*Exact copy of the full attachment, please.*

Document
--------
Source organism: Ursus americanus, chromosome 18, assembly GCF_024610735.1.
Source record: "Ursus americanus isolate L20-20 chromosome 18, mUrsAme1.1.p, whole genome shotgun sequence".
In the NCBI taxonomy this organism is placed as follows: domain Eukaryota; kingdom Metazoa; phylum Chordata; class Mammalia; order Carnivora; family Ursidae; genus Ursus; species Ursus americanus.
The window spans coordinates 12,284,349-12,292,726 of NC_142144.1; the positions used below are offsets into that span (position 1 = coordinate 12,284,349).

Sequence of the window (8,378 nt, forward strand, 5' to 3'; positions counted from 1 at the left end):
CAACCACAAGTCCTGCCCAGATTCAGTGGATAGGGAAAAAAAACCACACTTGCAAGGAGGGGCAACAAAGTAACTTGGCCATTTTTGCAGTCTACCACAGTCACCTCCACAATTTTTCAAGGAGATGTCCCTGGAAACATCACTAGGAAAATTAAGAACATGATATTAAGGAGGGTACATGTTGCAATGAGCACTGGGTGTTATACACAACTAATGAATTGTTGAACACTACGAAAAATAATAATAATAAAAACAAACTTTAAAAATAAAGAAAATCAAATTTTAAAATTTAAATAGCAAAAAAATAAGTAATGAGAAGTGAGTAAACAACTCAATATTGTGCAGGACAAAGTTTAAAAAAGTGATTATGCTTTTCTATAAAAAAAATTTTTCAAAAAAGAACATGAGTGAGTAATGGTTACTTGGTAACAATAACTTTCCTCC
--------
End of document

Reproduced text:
Source organism: Ursus americanus, chromosome 18, assembly GCF_024610735.1.
Source record: "Ursus americanus isolate L20-20 chromosome 18, mUrsAme1.1.p, whole genome shotgun sequence".
In the NCBI taxonomy this organism is placed as follows: domain Eukaryota; kingdom Metazoa; phylum Chordata; class Mammalia; order Carnivora; family Ursidae; genus Ursus; species Ursus americanus.
The window spans coordinates 12,284,349-12,292,726 of NC_142144.1; the positions used below are offsets into that span (position 1 = coordinate 12,284,349).

Sequence of the window (8,378 nt, forward strand, 5' to 3'; positions counted from 1 at the left end):
CAACCACAAGTCCTGCCCAGATTCAGTGGATAGGGAAAAAAAACCACACTTGCAAGGAGGGGCAACAAAGTAACTTGGCCATTTTTGCAGTCTACCACAGTCACCTCCACAATTTTTCAAGGAGATGTCCCTGGAAACATCACTAGGAAAATTAAGAACATGATATTAAGGAGGGTACATGTTGCAATGAGCACTGGGTGTTATACACAACTAATGAATTGTTGAACACTACGAAAAATAATAATAATAAAAACAAACTTTAAAAATAAAGAAAATCAAATTTTAAAATTTAAATAGCAAAAAAATAAGTAATGAGAAGTGAGTAAACAACTCAATATTGTGCAGGACAAAGTTTAAAAAAGTGATTATGCTTTTCTATAAAAAAAATTTTTCAAAAAAGAACATGAGTGAGTAATGGTTACTTGGTAACAATAACTTTCCTCC